Colour is a hugely informative aspect of skin – it tells us about irritation (looking at redness), presence of dirt or makeup and how well your cleanser works (colours from things other than the skin), and gives us information about tanning both UV induced and from sunless tanners. However its measurement is a complex subject – the colour of something depends on a number of things including what light it is being observed under. You’ll probably have noticed how early morning and evening light is often very flattering when taking photographs – it adds a certain quality of light to a picture. What’s going on here? In the morning and evening, the sunlight has to pass through more of the atmosphere, as the sun is lower to the horizon. The short wavelengths of light (the blue end of the spectrum) are scattered off dust in the atmosphere, and the resultant light is ‘warmer’ in colour, i.e. it is more red and orange. Another example is the difference between tungsten light (older style light bulbs), fluorescent strips lights, and daylight. The differences here are so striking that when film was being used to capture photographs different films were used under the different lighting conditions to correct for these different lighting conditions.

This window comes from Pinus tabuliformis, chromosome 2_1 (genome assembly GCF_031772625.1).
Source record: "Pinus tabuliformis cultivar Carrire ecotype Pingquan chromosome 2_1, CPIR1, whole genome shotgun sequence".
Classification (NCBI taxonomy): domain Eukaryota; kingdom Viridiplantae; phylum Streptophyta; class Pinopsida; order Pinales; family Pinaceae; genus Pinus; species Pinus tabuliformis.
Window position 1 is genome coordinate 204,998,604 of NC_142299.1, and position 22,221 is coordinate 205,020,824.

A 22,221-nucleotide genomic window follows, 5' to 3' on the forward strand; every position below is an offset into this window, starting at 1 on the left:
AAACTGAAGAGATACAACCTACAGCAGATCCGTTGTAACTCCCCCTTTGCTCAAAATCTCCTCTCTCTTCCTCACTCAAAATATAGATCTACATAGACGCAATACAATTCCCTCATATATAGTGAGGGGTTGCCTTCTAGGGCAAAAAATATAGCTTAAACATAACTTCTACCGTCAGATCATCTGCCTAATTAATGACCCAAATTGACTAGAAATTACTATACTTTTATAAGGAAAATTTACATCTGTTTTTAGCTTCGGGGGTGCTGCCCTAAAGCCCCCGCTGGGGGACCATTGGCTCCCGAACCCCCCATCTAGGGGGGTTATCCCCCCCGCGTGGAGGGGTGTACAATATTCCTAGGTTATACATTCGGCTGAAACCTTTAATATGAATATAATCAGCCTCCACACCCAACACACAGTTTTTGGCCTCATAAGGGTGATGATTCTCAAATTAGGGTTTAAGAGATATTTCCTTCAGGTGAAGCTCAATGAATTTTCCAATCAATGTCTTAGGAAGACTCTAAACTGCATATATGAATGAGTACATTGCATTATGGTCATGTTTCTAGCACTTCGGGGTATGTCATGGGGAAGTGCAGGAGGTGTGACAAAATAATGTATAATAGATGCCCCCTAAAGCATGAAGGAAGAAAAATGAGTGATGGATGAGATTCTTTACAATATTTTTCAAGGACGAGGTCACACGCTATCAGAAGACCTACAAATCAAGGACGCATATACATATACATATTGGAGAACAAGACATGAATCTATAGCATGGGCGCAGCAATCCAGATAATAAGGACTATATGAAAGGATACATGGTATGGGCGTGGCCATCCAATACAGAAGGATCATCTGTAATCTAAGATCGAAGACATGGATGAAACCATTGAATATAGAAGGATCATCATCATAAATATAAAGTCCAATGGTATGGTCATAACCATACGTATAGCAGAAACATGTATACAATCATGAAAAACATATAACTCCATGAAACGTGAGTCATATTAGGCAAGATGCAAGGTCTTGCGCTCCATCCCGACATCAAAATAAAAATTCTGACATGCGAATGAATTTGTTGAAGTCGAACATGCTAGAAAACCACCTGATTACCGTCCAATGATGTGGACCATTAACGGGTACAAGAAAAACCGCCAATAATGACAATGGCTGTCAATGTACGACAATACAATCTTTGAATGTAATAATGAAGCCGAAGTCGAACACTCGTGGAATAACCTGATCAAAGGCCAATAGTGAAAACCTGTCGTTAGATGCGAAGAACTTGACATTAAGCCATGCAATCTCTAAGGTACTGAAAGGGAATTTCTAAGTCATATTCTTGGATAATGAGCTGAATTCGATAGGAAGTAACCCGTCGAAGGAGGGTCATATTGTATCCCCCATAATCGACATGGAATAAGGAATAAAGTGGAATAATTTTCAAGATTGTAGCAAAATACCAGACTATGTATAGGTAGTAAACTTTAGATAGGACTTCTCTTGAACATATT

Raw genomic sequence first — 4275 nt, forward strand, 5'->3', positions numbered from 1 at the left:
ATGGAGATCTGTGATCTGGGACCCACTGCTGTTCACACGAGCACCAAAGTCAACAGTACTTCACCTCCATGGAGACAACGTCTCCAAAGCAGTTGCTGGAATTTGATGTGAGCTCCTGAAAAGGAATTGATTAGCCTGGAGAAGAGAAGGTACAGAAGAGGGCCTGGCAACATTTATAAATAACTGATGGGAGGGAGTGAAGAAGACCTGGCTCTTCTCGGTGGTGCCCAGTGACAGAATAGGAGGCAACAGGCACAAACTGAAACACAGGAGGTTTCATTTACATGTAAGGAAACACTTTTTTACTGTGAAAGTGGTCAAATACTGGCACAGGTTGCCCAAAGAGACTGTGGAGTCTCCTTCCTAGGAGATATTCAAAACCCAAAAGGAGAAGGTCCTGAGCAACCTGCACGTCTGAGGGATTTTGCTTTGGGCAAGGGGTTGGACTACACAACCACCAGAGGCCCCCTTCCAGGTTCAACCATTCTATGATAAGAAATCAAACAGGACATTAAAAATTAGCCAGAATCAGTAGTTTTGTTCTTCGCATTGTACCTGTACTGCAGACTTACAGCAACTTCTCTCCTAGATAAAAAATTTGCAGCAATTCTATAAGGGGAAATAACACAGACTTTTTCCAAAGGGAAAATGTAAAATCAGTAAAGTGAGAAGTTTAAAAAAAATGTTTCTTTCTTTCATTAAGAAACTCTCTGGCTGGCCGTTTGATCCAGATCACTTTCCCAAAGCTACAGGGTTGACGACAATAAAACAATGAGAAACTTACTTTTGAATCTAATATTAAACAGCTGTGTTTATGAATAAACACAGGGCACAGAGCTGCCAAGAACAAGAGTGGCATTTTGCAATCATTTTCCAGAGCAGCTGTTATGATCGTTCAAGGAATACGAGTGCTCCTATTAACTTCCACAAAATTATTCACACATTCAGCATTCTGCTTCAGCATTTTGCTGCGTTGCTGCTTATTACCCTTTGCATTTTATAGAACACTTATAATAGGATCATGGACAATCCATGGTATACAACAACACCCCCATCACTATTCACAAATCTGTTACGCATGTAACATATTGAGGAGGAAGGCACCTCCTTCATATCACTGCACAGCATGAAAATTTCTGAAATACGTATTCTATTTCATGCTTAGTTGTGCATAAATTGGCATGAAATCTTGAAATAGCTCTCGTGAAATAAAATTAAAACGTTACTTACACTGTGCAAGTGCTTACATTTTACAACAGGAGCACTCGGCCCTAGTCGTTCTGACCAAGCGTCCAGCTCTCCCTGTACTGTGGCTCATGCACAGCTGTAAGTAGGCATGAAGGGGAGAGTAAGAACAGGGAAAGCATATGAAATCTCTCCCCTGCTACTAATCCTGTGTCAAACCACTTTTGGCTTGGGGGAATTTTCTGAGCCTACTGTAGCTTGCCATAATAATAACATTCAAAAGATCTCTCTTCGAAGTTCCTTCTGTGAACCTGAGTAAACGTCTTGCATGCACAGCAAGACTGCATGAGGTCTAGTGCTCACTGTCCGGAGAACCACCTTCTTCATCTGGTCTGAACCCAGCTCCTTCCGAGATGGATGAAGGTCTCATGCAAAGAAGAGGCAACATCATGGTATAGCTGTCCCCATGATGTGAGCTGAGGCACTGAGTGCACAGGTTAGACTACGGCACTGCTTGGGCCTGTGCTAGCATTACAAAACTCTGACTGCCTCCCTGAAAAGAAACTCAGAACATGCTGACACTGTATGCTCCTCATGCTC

This is where it gets interesting. While it is possible to observe this when you are actually there the effects can be quite subtle, and it becomes more obvious when you look at a photograph in isolation from the situation. The brain has a certain degree of inbuilt compensation when looking at colours, so that irrespective of the lighting it can make sense of the world. For instance, grass is green, clear skies are blue, sunflowers are yellow etc, so when you are immersed in the environment the brain is experiencing the light directly and can perform to basic correction to make things look how they should do. However when you look at a photograph you are separate from it, and as such it is harder to make that correction, so often the colours look more exaggerated. It also helps explain why it is very difficult to objectively assess colour by eye, especially over a long period of time and under different conditions.